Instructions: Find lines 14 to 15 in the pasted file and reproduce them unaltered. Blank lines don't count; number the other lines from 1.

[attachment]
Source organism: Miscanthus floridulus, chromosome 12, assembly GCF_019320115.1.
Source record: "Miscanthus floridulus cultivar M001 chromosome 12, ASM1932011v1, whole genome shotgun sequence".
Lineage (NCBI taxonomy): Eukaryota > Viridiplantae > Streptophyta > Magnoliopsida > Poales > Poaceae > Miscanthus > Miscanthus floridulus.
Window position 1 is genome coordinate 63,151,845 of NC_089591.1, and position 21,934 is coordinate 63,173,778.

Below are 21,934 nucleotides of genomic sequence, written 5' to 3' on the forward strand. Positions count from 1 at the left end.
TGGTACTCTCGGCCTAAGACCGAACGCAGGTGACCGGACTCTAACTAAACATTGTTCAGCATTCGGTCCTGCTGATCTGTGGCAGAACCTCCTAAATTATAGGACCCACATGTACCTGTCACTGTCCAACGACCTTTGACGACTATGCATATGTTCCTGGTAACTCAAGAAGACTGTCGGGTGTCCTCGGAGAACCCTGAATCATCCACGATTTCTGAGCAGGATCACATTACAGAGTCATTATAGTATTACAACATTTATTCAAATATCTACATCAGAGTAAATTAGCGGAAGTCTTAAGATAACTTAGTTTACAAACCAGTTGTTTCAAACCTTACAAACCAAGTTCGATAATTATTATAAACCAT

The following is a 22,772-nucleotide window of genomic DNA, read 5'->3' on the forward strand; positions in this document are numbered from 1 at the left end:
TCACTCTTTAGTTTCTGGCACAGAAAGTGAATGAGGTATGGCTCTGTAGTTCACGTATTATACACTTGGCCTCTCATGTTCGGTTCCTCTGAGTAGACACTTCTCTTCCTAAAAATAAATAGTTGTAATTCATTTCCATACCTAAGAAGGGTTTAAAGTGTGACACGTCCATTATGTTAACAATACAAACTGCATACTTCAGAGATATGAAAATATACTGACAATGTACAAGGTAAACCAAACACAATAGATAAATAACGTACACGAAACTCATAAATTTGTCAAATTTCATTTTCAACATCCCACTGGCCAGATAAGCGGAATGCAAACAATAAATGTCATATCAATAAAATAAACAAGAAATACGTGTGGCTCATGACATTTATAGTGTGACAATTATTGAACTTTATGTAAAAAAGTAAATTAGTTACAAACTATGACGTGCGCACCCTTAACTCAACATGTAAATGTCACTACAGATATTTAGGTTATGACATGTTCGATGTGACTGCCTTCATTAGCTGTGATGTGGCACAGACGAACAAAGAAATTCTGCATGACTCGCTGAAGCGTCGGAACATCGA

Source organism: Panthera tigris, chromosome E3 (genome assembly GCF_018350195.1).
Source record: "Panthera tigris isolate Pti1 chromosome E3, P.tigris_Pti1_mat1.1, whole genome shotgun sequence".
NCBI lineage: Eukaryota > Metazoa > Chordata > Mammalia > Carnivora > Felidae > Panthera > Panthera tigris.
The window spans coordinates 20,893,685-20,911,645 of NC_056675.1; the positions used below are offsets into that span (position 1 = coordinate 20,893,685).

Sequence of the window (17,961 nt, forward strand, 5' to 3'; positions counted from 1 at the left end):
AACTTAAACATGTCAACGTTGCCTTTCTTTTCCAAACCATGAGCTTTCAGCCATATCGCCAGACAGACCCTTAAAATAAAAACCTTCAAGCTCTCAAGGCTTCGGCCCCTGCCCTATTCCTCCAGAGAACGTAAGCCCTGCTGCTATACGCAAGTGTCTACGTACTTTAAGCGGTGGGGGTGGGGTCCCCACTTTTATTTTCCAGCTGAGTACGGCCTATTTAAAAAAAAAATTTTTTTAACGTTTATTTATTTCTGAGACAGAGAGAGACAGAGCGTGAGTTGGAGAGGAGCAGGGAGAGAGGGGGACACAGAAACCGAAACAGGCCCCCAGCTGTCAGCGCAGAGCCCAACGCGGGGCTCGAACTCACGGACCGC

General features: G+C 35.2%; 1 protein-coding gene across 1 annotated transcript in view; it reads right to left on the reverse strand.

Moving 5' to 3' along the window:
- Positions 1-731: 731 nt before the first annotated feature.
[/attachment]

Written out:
AACTTAAACATGTCAACGTTGCCTTTCTTTTCCAAACCATGAGCTTTCAGCCATATCGCCAGACAGACCCTTAAAATAAAAACCTTCAAGCTCTCAAGGCTTCGGCCCCTGCCCTATTCCTCCAGAGAACGTAAGCCCTGCTGCTATACGCAAGTGTCTACGTACTTTAAGCGGTGGGGGTGGGGTCCCCACTTTTATTTTCCAGCTGAGTACGGCCTATTTAAAAAAAAAATTTTTTTAACGTTTATTTATTTCTGAGACAGAGAGAGACAGAGCGTGAGTTGGAGAGGAGCAGGGAGAGAGGGGGACACAGAAACCGAAACAGGCCCCCAGCTGTCAGCGCAGAGCCCAACGCGGGGCTCGAACTCACGGACCGC

General features: G+C 35.2%; 1 protein-coding gene across 1 annotated transcript in view; it reads right to left on the reverse strand.